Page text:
At a time when the op-ed columns were filled with uninformed speculation, I felt drawn to come forward with facts about the only aspect of the event I was qualified to witness. I only offer an opinion briefly at the end. I bring the question around – who is a warrior, who is a hero? And presume to answer it.
Excerpts from: WAR ZONE (Excerpts from: London Review of Books, Vol 23, Number 21, Nov. 1, 2001; September 11, 2001, Feminist Perspectives, (2002); Fake City Syndrome, Red Hen Press, 2003)
It always felt like a war zone to me. The huge, monolithic buildings. The dearth of sunlight, the vast barren stretches of concrete, and above all, the foreign, giant-scale money culture. It was all a far cry from my liberal arts degree, the left wing weeklies and glossy literary magazines I wanted to work for that were so progressive, they couldn’t pay junior people anything at all, with the result that only the sons and daughters of the wealthy could afford to hone their skills there.
Like the army, Wall Street will take anyone. They don’t care what school you went to, or who your father was. They will find you a job. When I signed on, I quickly discovered a sense of camaraderie, of opportunity – if not quite equal opportunity – lacking in more prestigious, academic, and creative fields.
Civil rights are abridged in the war zone. There is no racial profiling. Everyone gets fingerprinted, drug tested, hooked up to wires and interrogated upon being hired, and at random intervals thereafter. Criminal intention is assumed. Pages long questionnaires about personal habits, violations of drug and securities laws – Only indicted, but never convicted? Indicted more than three times?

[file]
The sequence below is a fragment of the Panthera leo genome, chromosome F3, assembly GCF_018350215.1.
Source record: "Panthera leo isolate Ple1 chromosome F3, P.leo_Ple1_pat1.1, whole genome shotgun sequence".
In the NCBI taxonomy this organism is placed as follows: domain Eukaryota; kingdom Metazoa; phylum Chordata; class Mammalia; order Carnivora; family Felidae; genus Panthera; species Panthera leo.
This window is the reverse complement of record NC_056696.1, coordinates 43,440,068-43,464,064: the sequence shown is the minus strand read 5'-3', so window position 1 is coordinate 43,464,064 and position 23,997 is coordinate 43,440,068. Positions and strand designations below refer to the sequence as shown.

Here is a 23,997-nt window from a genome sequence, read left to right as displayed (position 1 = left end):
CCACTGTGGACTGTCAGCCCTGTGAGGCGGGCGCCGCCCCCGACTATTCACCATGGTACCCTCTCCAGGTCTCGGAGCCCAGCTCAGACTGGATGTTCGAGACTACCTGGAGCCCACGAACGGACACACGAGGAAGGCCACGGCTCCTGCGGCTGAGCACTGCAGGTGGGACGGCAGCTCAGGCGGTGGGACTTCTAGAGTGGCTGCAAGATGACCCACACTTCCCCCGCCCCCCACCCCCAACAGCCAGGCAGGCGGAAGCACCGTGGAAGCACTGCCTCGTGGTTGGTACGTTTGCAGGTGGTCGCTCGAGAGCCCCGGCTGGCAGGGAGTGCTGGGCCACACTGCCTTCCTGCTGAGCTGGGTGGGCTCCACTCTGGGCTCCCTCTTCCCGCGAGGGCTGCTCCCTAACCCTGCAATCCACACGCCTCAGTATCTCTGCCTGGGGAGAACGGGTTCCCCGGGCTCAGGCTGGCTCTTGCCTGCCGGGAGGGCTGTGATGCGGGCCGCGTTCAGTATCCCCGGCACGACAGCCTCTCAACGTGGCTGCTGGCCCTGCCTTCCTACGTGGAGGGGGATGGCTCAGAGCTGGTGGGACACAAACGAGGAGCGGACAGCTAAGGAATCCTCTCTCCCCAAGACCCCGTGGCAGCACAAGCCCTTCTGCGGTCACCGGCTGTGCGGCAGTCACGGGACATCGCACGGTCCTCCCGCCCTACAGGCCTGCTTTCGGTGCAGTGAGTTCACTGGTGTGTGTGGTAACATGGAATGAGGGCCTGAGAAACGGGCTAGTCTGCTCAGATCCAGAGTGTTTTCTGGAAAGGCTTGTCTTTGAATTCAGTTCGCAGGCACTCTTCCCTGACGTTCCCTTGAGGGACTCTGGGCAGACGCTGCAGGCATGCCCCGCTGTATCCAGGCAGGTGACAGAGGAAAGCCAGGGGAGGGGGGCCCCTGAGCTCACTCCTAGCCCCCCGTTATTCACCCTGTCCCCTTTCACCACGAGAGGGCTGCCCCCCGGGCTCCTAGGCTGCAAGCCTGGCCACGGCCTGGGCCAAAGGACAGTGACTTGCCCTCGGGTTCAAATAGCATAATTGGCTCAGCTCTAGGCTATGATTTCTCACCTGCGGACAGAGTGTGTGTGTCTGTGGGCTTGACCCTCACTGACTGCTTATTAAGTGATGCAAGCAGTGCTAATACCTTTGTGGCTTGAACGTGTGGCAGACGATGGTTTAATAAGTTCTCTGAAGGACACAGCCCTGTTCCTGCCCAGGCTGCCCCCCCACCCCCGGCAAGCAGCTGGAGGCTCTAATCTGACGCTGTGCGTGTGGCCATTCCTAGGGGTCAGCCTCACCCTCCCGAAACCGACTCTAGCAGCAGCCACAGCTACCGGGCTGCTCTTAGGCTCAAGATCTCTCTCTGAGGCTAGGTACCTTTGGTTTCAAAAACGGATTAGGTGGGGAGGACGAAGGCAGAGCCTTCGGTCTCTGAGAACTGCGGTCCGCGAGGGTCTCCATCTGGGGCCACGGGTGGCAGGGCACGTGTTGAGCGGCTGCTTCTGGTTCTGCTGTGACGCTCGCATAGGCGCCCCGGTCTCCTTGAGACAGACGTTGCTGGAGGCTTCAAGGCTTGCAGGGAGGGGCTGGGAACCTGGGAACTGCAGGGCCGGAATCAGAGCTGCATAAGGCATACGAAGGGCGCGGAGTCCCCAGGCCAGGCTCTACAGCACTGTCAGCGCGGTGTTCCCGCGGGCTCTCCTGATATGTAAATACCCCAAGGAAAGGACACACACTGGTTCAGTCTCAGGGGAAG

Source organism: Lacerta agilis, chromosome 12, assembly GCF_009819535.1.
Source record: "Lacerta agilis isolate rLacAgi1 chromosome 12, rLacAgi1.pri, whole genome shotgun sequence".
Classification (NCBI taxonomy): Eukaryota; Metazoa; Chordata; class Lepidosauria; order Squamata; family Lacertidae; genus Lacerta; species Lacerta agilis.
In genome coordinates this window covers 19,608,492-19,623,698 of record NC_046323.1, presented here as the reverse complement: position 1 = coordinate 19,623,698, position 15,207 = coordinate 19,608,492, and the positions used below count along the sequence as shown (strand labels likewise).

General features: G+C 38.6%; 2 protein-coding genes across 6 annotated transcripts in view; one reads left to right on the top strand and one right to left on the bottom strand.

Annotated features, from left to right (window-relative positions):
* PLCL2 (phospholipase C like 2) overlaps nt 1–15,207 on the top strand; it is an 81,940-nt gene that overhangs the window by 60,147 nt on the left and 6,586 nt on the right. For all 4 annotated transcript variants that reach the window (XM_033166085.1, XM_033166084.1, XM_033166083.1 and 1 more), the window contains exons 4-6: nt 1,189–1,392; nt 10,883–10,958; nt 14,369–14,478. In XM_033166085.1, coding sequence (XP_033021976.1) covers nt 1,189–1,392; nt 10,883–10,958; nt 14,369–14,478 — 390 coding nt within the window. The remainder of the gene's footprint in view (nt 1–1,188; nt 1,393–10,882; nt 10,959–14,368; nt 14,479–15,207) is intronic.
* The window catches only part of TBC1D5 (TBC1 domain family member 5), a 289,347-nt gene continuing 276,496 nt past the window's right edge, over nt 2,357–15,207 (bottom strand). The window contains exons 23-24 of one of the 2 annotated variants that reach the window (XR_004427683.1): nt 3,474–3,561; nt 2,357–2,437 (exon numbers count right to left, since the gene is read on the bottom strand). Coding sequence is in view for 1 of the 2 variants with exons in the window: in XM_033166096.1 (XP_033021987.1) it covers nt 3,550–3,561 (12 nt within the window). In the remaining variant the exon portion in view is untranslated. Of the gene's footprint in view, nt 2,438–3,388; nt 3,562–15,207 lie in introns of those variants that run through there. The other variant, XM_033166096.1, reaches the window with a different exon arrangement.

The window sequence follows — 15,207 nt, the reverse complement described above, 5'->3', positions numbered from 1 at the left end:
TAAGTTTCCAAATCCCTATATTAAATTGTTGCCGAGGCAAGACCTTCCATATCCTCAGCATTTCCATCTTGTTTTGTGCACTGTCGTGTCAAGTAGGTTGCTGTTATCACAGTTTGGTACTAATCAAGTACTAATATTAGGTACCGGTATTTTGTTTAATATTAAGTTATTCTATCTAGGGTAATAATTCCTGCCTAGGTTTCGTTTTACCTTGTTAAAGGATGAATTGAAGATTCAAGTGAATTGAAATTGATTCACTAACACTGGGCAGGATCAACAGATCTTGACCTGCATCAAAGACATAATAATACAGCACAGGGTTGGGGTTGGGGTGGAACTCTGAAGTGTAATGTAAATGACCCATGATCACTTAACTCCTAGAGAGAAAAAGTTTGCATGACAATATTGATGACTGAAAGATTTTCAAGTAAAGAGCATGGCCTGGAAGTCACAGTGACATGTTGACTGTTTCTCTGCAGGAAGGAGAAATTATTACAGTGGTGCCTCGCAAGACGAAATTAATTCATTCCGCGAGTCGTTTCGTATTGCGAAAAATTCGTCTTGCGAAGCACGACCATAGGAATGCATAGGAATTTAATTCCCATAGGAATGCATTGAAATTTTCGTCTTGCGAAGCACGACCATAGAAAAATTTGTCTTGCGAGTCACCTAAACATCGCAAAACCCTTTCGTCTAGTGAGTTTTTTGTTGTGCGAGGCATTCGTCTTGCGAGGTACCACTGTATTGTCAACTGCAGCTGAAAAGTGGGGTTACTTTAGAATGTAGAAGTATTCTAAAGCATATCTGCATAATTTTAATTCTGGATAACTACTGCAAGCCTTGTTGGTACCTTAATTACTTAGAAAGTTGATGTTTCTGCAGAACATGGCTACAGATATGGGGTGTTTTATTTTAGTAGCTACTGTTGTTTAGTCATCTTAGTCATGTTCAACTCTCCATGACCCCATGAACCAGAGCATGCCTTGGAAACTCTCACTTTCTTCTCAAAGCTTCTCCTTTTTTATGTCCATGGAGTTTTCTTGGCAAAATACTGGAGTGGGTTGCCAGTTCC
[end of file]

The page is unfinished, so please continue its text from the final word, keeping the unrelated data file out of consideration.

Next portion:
The first Wall Street company I worked for was a huge, mysterious international conglomerate. Its ranks filled with ex-army men, “spooks” from the CIA and FBI. We heard stories we didn’t know whether to believe – that the company was behind third world coups, and had a sideline in sex tours to Thailand. The top secret organizational chart showed over four hundred subsidiaries. It was said the company was kept deliberately complicated, so no one could tell how much money it actually made.
The company was its own fortress, the conglomerate of buildings a self-contained world. In the upper echelons a private dining room that opened its doors to the sky. The company chief, in whose presence you swiftly understood the seductive charisma of history’s great dictators, here showcased photographs of himself flanked by then-President Reagan and the Chinese Premiere. The other executives – many of whom had landed at Okinawa and Normandy – were so afraid of him that when he entered a room would disburse as if a smoke bomb had landed in their midst. At meetings, they were too rigid to laugh at his jokes.